In Search of Shoots

At this time of year, when the countryside is so richly green, most of our bodies are craving those green, leafy veggies that are so fresh and satisfying.  You may have some of those delicious and extremely healthy greens growing right in your back yard and you don’t even know it!

Every day of spring brings more shoots, flowers, birds, sun; all evidence of how nature has provided for us all if we take just a little time to know and respect our surroundings and how they work with one-another .  Who wouldn’t love an excuse to get out and enjoy the day?

My walks around the farm are now taking twice as long as usual.  I am always stopped dead in my tracks with something beautiful.  I am compelled to always carry my trusty old camera that works 75% of the time.  (Poor old guy- how many years of dust can a camera really take under its lens cover?)

Here are some of the flora that I encountered today and some of the stars of several of our meals this week!

Stinging nettle?  Yum! Nettle grows in nitrogen-rich soil and has a unique tendency to cause burning pain to the skin if you brush against it.  It has sticky, histamine-filled hairs on the stem and leaf that cause this, but if you can look beyond that and wear long sleeves and rubber gloves, now is the time to feast on its tender shoots!  If you should get stung, one effective remedy is Achille millefolium, a.k.a. wild yarrow.  You can rub the leaves on your skin and it will help tons.  They don’t really grow in the same type of soil, though, so I often have the cultivated variety, with the yellow flowers planted in areas around the farm, especially near the nettle patches.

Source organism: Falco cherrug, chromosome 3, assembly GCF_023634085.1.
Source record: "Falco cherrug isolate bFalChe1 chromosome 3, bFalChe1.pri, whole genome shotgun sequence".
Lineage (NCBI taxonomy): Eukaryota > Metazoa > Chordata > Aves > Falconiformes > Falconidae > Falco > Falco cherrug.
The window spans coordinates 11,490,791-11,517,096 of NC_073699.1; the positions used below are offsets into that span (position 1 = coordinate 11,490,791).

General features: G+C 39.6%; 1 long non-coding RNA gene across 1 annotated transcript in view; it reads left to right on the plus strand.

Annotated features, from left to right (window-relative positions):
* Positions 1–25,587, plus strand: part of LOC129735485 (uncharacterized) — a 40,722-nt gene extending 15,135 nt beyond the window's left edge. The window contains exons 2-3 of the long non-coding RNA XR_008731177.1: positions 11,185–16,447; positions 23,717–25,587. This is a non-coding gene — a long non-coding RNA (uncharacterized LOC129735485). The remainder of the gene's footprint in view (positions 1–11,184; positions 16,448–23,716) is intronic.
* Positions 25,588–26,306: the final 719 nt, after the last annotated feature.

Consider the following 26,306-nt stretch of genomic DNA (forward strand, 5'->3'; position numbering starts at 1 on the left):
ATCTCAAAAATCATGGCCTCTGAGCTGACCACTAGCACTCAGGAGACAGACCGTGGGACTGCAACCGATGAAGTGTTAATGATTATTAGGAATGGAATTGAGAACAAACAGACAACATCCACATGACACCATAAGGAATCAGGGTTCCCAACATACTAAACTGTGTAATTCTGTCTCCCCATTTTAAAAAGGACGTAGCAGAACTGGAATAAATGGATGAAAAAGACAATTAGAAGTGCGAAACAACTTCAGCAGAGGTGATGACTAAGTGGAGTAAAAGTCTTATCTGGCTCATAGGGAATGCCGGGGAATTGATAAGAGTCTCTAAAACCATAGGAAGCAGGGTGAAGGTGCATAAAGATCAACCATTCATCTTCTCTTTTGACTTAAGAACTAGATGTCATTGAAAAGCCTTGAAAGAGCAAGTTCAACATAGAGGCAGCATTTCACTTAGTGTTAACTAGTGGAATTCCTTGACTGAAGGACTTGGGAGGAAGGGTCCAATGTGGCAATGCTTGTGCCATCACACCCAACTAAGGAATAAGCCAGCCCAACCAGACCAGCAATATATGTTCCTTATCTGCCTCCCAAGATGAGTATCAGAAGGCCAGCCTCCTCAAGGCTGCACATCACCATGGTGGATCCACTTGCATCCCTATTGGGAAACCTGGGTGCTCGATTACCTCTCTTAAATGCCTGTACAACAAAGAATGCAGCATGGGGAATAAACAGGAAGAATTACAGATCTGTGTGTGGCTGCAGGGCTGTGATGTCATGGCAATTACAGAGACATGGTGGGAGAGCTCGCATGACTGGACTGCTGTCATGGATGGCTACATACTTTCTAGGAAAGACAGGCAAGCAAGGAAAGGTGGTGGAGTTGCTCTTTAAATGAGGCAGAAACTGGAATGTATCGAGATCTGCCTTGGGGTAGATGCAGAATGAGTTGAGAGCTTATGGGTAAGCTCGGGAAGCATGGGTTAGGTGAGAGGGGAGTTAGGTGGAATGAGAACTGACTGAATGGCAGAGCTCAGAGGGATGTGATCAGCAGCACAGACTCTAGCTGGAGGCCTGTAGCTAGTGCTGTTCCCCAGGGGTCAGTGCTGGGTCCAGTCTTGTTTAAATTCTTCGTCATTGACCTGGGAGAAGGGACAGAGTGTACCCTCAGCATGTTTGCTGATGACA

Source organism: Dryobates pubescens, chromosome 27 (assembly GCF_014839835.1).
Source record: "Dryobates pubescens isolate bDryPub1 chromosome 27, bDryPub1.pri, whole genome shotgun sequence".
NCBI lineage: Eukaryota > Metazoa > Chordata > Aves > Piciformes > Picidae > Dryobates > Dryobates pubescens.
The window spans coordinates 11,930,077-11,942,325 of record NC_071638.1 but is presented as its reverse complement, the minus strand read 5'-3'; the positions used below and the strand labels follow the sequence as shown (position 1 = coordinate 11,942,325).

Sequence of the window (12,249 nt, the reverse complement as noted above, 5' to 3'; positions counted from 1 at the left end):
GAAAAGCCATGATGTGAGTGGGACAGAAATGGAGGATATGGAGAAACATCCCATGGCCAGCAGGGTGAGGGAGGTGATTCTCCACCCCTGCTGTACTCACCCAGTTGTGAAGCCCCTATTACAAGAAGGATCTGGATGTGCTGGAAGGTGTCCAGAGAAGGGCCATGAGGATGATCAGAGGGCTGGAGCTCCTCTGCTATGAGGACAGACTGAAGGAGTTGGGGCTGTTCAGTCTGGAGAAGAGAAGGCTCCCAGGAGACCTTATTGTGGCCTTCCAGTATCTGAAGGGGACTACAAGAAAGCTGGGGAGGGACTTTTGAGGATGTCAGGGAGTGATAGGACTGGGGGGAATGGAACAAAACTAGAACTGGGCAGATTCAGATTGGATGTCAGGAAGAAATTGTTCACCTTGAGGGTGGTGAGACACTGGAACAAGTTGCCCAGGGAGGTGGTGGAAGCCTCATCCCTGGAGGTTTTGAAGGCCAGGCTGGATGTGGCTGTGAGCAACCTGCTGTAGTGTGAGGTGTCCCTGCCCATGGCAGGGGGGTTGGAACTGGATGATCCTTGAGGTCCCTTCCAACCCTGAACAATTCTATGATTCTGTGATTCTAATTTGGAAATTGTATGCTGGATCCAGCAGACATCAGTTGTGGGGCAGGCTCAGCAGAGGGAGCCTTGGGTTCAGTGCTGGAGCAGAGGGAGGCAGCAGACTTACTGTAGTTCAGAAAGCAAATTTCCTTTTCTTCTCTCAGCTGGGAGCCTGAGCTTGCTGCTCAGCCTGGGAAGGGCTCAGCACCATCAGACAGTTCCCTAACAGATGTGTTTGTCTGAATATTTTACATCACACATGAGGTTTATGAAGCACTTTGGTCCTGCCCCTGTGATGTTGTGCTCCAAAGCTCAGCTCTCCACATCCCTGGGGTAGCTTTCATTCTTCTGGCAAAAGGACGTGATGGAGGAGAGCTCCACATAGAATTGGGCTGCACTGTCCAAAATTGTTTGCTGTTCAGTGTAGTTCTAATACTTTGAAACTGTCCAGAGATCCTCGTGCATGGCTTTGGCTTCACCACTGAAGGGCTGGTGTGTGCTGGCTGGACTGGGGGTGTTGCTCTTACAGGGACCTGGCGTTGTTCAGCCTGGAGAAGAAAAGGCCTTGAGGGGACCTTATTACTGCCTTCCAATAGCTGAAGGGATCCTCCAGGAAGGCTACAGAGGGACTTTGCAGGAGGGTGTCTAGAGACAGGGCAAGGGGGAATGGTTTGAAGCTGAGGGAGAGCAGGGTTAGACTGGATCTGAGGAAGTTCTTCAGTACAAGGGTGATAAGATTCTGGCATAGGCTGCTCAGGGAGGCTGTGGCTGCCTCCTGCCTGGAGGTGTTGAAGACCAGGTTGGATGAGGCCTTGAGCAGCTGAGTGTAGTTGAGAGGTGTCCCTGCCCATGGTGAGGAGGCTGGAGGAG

Nettle is not a weed that we let hang around in the vegetable fields, but after years of fighting it, I have finally embraced it as a blessing to have access too on the farm. I harvest bags full at this time of the year for fresh eating and t dry for tea infusions.  Nettle has very powerful health benefits and the taste is similar to spinach and asparagus all in one.  I steam it with a little salt, or add some red pepper flakes, (it was delicious with some over-wintered scallions that were found in the field!).  You can serve them as a side dish as you would spinach or add them to a tortilla roll-up with other ingredients.

Nettle, rinsed and spun dry in a salad spinner

Nettles and green onions. Be sure to steam the stems until they are very tender. (these could have steamed a little longer, but they were still delicious.)

Into the pan with a little olive oil and a lid ( the wetness on the leaves will help them steam)

If you would like to learn more about foraging, there is still room in a workshop this weekend with foraging expert, Casey Dahl at the Sustain Jefferson Gardening Workshops ( ).

Here are a few more pictures from the farm-

Prunus ‘Americana’ (American Plum)
Sweet treats in July.

Un-gathered rosehips

Wood Anemone


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